One-fifth of self-employed sole traders don’t survive one year, and the majority don’t survive five.
Many more people try self-employment than the aggregate numbers suggest, but most fail quickly and very few ever go on to make significant investments or employ others.
- Between 2014 and 2015 the number of sole traders grew by almost 70,000, but this was the net effect of 650,000 sole traders starting up and 580,000 exiting;
- This huge ‘churn’ in the self-employed population reflects that fact that most sole trader businesses close quickly: 20% within a year, and 60% by year five;
- Between 2011 and 2015, 2.4 million people were operating as sole trader each year, but 6 million people tried self-employed at some time over that period;
- Combining business and employment activity is common but the share of the self-employed doing this (25%) has not changed over time.
These are some of the key findings from new analysis of HMRC tax records by researchers at the Institute for Fiscal Studies, funded by the Office for National Statistics through the Economic Statistics Centre of Excellence (ESCoE) and the Economic and Social Research Council.
There are three ways of working for your own business – by being a self-employed sole trader, a self-employed partner, or a company owner-manager. Our analysis distinguishes between these forms of work, which are different in important ways. All types of business are found in all sectors of the economy, although sole traders are disproportionately based in construction, partnerships are disproportionately in agriculture while owner-managers are disproportionately working in business services.
Other key facts about business owners that we now know as a result of analysing tax records include:
1) Business owners have long been the fastest growing part of the UK workforce. Between 2000 and 2015 the number of self-employed sole traders grew by 1.4 million (around 50%) to reach 4.1 million. Since 2007, a third of the growth has come from foreign-born sole traders. Since 2000, the number of company owner managers more than doubled to 1.8 million. In contrast the number of employees (by far the most common form of paid work) rose by 10%.
2) Employment and investment among sole traders is low. 70% have total business costs of less than £10,000. Most sole traders are not employing anyone else and less than a quarter make any use of deductions for capital investment.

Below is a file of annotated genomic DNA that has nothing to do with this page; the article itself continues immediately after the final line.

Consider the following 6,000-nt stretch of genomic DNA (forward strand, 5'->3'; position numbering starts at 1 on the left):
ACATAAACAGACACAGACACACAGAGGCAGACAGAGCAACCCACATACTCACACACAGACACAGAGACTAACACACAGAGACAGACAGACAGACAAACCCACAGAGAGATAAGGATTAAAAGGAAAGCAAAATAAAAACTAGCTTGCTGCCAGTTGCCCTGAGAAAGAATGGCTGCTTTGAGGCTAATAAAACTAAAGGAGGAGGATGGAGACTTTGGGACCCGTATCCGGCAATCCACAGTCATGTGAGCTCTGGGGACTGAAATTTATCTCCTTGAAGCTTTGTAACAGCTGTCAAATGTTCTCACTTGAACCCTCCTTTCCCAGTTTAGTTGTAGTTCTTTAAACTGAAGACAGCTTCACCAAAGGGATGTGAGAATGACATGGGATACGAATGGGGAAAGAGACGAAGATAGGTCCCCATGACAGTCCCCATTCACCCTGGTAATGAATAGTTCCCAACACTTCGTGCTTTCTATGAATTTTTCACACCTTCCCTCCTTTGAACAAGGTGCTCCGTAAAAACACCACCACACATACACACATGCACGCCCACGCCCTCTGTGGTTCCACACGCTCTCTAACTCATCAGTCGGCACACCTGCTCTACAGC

3) Median (middle) sole trader profits are 7% below pre-recession levels after adjusting for household inflation. The falls are larger for higher-earners: mean profits fell by 21% between 2007 and 2015, and the fraction of sole traders with profits above £40,000 halved. Median earnings of employees fell by a similar amount to sole traders over the same period (6%), while mean employee earnings fell by 8% – substantially less than for sole traders. Sole traders’ real mean incomes have fallen by so much that, despite there being 25% more sole traders since 2007, aggregate turnover for the group as a whole is lower than before the recession.
4) Falls in average profits during and after the recession were driven by established businesses, not entrants. Newly formed businesses always have lower profits on average than established ones, but this was true before, during, and after the recession. The dramatic difference in the period between 2007 and 2011 was that the average annual profits for those firms who stayed in business fell by 16% or £2,500.
5) Inequality in taxable incomes is significantly higher for the self employed than for employees. In the most recent data, 36% of sole traders had less than £10,000 in total taxable income, compared to only 15% of employees. 60% of sole traders had less than £10,000 in profit from their business alone (i.e. excluding employment income earned elsewhere). In stark contrast, 7% of partners are in the top 1% of income taxpayers; this rises to 37% of partners in financial services, where mean income across all partners is £308,000.
Jonathan Cribb, Senior Research Economist at IFS, and report author said,
“The growth in self-employment is an important and substantial change in the labour market. We show for the first time how misleading it is to discuss the self-employed as a fixed group – there is huge churn in the self-employed population with hundreds of thousands of people trying a business venture and failing quickly each year. Despite the huge number of people starting and closing their businesses, it was actually those sole traders that remained in business during the recessions that drove the large fall in profits seen in that period.”
Helen Miller, Deputy Director of the IFS, and report author said,
“Policy discussions often overlook the huge diversity of activities and incomes of the self-employed. Our findings demonstrate that the self-employed span all sectors of the economy and while many have low and failing incomes, some are dramatically overrepresented in the top 1% of income taxpayers. Behind the staggering growth in business ownership – which is higher than in any other OECD country and is often hailed as a success - lies a hefty tax penalty on employment relative to self employment. Preferential tax rates for business owners is a ‘one size fits all’ approach that fails to provide the support that some need while giving unjustifiable tax breaks and incentives to others. Low and falling incomes among the self-employed and low levels of investment among small business more broadly should lead us to question why we are incentivising people to quit employment and start their own business.”